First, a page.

Posted by on Wednesday 24 August 2011

Changes, uncertainty and what to do next

I had my appointment through for my Annual Review a few days ago (due early April). A change of staff at the clinic has meant that they have got rather behind. A week or so ago I called to see how things were going and I was offered an appointment in a cancellation slot. As a result I guess I'm feeling that this appointment represents my 'chance' to make some changes that I've been mulling over and I want to make the best of it.

For many years I just attended my annual reviews in a smile and nod frame of mind. If I mentioned a problem, whatever response I got was either something I had tried myself and knew didn't work, or seemed to relate to an entirely different set of circumstances. These days I like to go armed with a few thoughts, questions and, sometimes, requests for new things. This is easy enough when you have heard of a thing that seems to solve, very neatly, a problem you are having. When I had a period of time struggling to remember whether I'd injected or not, a pen which recorded doses and timings automatically was an ideal solution.

So ever since my appointment came through I have been wondering what to do next. There have been whole weeks recently where I've been grin-inducingly happy about my levels. Weeks with no hypos at all. Weeks with very tight control and few if any results outside my target range. Periods where I have felt that I'm winning.

But the weeks when it is not like that suggest that it can be even better.

I've been wondering about my basal for almost all of the time we have been writing this blog. If you are a regular reader, you must be sick of it. The problem is that sometimes it works brilliantly. And sometimes it doesn't. There is an alternative analogue basal (Levemir) about which I have heard Very Good Things for a long time. One of the apparent benefits of Levemir is that it is more responsive to change than Lantus, which can take a day or two to settle into a dose change. Another factor is that it can work well split into two doses. I tried this with Lantus but it didn't work for me. A person's basal requirement is unlikely to be exactly uniform throughout the whole 24 hours. The opportunity to have 2 phases of basal insulin, perhaps one with a bit more, one with a bit less, combined with the rise-and-fall activity profile of the insulin itself gives you a few more options. The job of basal insulin is to hold you steady while your liver is deciding whether to trickle a bit more or a bit less glucose out at that time of day.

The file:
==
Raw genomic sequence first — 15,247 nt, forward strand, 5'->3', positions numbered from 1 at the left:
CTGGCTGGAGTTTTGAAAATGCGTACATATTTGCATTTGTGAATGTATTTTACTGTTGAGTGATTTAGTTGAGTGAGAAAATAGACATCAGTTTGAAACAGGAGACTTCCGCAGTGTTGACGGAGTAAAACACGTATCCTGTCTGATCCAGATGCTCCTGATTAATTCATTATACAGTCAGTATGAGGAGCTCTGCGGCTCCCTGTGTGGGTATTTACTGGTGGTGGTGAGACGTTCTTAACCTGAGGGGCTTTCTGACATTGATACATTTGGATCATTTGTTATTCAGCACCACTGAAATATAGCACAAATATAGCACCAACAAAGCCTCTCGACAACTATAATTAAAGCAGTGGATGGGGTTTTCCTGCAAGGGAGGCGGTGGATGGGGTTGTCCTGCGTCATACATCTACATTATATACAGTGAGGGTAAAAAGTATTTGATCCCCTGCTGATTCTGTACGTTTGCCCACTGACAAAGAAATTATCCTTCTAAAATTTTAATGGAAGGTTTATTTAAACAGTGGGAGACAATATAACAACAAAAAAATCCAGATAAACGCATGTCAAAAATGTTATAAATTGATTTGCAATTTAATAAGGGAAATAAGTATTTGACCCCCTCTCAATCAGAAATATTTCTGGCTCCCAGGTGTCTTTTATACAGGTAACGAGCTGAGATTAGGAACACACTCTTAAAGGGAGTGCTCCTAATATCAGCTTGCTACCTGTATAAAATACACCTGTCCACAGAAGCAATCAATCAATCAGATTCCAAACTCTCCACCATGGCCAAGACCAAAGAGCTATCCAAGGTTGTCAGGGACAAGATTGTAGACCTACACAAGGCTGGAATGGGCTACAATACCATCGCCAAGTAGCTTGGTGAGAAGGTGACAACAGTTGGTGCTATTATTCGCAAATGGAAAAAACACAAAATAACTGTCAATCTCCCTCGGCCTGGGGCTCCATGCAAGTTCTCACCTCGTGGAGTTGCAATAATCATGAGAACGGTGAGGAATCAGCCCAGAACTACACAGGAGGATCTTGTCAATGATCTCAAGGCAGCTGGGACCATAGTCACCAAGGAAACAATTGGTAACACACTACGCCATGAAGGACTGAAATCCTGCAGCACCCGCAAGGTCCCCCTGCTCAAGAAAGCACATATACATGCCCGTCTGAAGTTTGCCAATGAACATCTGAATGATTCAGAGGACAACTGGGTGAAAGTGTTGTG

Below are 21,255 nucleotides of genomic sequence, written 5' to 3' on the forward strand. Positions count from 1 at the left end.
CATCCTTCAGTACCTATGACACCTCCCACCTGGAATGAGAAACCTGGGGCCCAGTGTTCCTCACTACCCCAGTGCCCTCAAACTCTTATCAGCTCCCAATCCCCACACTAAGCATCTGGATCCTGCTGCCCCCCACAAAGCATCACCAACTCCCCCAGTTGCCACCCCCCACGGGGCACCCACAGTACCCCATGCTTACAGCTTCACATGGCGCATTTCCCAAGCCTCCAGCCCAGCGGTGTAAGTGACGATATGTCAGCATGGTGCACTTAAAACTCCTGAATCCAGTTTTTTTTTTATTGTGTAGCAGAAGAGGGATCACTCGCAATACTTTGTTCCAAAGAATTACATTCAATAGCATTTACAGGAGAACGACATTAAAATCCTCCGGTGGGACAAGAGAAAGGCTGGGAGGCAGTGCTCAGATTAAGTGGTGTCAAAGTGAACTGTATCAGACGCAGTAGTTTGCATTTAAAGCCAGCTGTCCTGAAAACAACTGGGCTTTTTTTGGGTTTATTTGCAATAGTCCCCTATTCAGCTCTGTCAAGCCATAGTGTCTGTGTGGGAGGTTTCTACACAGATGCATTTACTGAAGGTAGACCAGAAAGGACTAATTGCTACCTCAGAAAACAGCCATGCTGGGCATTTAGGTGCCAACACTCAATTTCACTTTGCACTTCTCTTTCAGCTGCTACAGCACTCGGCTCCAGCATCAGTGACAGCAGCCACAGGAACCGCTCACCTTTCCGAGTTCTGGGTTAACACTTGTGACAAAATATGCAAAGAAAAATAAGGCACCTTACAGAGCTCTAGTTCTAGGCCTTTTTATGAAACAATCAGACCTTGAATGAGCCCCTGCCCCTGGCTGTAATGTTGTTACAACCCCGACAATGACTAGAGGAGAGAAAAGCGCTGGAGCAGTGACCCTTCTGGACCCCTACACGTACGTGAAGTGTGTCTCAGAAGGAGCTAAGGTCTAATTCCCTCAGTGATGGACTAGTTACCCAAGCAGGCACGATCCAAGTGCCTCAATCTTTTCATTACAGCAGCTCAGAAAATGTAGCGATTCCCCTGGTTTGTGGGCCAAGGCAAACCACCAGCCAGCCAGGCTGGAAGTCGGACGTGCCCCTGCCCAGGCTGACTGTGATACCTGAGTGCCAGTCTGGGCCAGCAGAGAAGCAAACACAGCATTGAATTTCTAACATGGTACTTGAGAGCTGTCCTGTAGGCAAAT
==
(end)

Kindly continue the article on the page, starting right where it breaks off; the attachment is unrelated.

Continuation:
Of course the most flexible, tweakable and tailorable basal pattern would be achieved with a pump. To be honest the most flexible, tweakable and tailorable delivery of any insulin would be a pump. About a year ago I wrote a post about not wanting one. In the 12 months since, I've changed my mind perhaps 100 times about whether pumping is right for me. That's before we even get to the question of whether or not any funding-application I made would be supported.

In the last few weeks it's been going round and round in my head again. Benefit. Drawback. Benefit. Drawback. I think I'm now prepared to accept that the fear of 'attachedness' would come to nothing. Everyone seems to have it beforehand, and no one seems to care after about a week. At least not enough for it to detract from the positives they are experiencing. But I still do have genuine concerns over delivery failure and finding good spots for an infusion site (one side of my abdomen is a bit dodgy absorption-wise with some lipohypertrophy from years of lazy overuse).

At the end of the day it feels like any change in regimen has a benefit vs hassle balance that needs to be weighed. If I went Levemir I'd be adding an extra basal injection at some point in the evening. Mostly this would be fine, but some nights it could get right in the way. And any change of insulin would require a fair bit of faffing about getting the doses and timings right. I could, unlike Lantus, get access to a 0.5unit delivery device which recent experience suggests could be well worth having.

Switching to pumping, of course would involve faffing of a whole different order of magnitude. But the potential benefits that I've read about so often still shine out from behind the wall of uncertainty and concern in my head.

I just don't know.

Update: D-Art Day : The path of least resistance


  1. As usual a well thought out blog Mike. I'm on levemir once a day (late evening only) and then adjust my ratios towards the end of the day to reflect the diminishing Lev. It works for me and this week I'm having one of the good ones hence my doubts in other areas. The half unit adjustment is also very useful - I seem to be a Novo junkie though having been with them since diagnosis for one reason or another!